The Day of Pentecost

The Day of Pentecost

May 15, 2016

Acts 2:1-21

“So That’s The Guy In My Head”

Grace, mercy, and peace be and abide with you all in the name of our living Savior Jesus. The basis for the sermon is today’s 2nd Lesson as read from Acts chapter 2.

My dear friends,

A Sunday School was teaching her class one Sunday about the Holy Spirit and who the Holy Spirit is, how the Spirit comes, and what the Holy Spirit does. One 4th grader, upon making the mental connection, excitedly raised her hand – “I get it! The Holy Spirit! So that’s the guy in my head!” Well, sort of but not quite. Today is the Day of Pentecost, and the temptation with Pentecost is to offer a doctrinal lecture on the person of the Holy Spirit. But that’s NOT what I want to do today.

Instead I want to remind you that God is a God of communication. He speaks to us plainly; He is the “guy in your head,” but also so much more than that!

Pentecost is the 3rd of the great Church festivals along with Christmas and Easter (“one of these things is not like the other…”). God’s communication was alive and well at that first Pentecost, which we mark as the birth of the Christian Church. This same communication is now the ongoing work of Christ. The communication work of Christ continues now through the Church…you!

Fifty days after Christ’s resurrection, the followers of Christ in Jerusalem gathered in a house. Which house? Whose house? Not sure…doesn’t matter. Our text doesn’t tell us why they’d gathered, but it’s not much of a leap to suggest that this was the Divine Service, most likely including the Lord’s Supper. Otherwise, why would the whole Christian community have gathered? During this gathering, a special manifestation of the Holy Spirit was poured out on them. Tongues of fire rested on their heads. The sound of a great rushing wind drew the people of Jerusalem to that place. The followers of Jesus were there praising God in loud voices. And miraculously, everyone in the crowd heard them speaking in his or her own language; the “guy in their head” spoke a language they understood. They were hearing about what God had done through Christ, and they were understanding it perfectly.

It’s important to make clear that the tongues or languages here in our text were existing human languages. This is not some special Holy Spirit language. The text is crystal clear on this point and even mentions several of the languages. Verse 6: “Each one was hearing them speak in his own language. And they were amazed and astonished, saying, ‘Are not all these who are speaking Galileans? And how is it that we hear, each of us in his own native language? Parthians and Medes and Elamites and residents of Mesopotamia’ ” and all the rest. God is not a God of confusion. He did do that once – the Tower of Babel in Genesis. But now, after the resurrection of Christ Jesus, there is no need to confuse languages. God does not want to create chaos. His desire is clear communication; you’ve got to be able to understand the “guy in your head.” This is very different from the supposed speaking in “tongues” that we see in Pentecostal or charismatic churches.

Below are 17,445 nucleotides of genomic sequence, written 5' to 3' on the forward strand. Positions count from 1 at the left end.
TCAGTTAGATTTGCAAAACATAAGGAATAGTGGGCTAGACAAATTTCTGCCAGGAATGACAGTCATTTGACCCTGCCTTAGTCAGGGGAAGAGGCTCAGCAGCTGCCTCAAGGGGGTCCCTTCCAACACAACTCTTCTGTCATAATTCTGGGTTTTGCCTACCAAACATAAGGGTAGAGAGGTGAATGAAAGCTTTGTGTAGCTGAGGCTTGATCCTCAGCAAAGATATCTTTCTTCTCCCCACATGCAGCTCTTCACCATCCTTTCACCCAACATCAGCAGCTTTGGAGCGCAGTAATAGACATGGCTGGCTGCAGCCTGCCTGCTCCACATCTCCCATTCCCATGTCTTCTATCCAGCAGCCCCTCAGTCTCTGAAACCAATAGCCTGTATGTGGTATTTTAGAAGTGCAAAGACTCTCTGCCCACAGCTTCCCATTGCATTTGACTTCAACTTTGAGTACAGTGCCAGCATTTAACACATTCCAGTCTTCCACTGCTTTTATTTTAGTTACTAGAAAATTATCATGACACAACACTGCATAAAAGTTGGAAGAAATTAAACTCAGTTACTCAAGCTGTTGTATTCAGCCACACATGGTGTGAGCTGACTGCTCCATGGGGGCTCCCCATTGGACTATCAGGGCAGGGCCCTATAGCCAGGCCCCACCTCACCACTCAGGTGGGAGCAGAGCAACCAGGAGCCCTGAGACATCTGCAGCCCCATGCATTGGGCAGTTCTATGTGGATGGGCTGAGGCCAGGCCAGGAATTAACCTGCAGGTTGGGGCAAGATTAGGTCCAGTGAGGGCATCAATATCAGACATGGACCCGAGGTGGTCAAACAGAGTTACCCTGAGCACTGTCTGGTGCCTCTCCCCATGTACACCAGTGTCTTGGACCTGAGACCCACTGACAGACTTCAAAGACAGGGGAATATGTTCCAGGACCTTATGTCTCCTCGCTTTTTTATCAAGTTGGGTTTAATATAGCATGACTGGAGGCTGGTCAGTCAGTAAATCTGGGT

Why is this important? Because faith comes by hearing the Word of God. The Church is the people of God—the believers in Jesus Christ. If people are not told about Jesus Christ and what Christ has done for them, they cannot believe it. Without the clear message that Christ died on the cross for your sins, the Church does not exist. And so we see this at Pentecost. The crowd gathered because of the complex miracles that were taking place. The text says, “All were amazed and perplexed, saying to one another, ‘What does this mean?’ ” (v 12). But the people do not come to faith until Peter has preached the Word of God to them.

Peter preached Law and Gospel to them in classic, almost textbook, Lutheran fashion. When they understood what God had done and that they, because of their sins, bore responsibility for it, their consciences were cut open. They asked Peter what they were to do, and Peter told them: “Repent and be baptized every one of you in the name of Jesus Christ for the forgiveness of your sins, and you will receive the gift of the Holy Spirit” (2:38). We are told 3000 were baptized that very day.

That’s the point. The Church grows because people see and hear the proclaimed Word of God. As a church, Good Shepherd has been here 34 years while others have come and gone. Why? We stand on God’s Word and will never fall! It is not a matter of some secret process. It is about communication; it’s God working through that voice of faith – the “guy in our head.” God communicates to us through his Word, that is, through Holy Scripture. God speaks to us in human language using words and sentences. All are capable of hearing and believing in the 1 True God and thereby come to a saving knowledge of the truth. This is why we do and support mission efforts.

The Church is about the Word; not just potlucks, budgets, or whether to build or not build onto the school. The Word, the Scriptures, are at the center of everything. And isn’t it interesting that Pentecost comes at a time – summer – when far too many take a vacation from God’s Word? Still, challenge yourself today: what is YOUR worship, your prayer, and devotional life like? What is your exposure to God’s Word like? Yet, it is that Word that clearly communicates to us all what God has done for us, that we have a Savior, Christ Jesus, by his death on the cross and his resurrection. Let’s do what we can so that everyone’s “guy in their head” tells them the exact same life-giving, hope-sustaining truth that we all love and cherish so dearly.

Amen.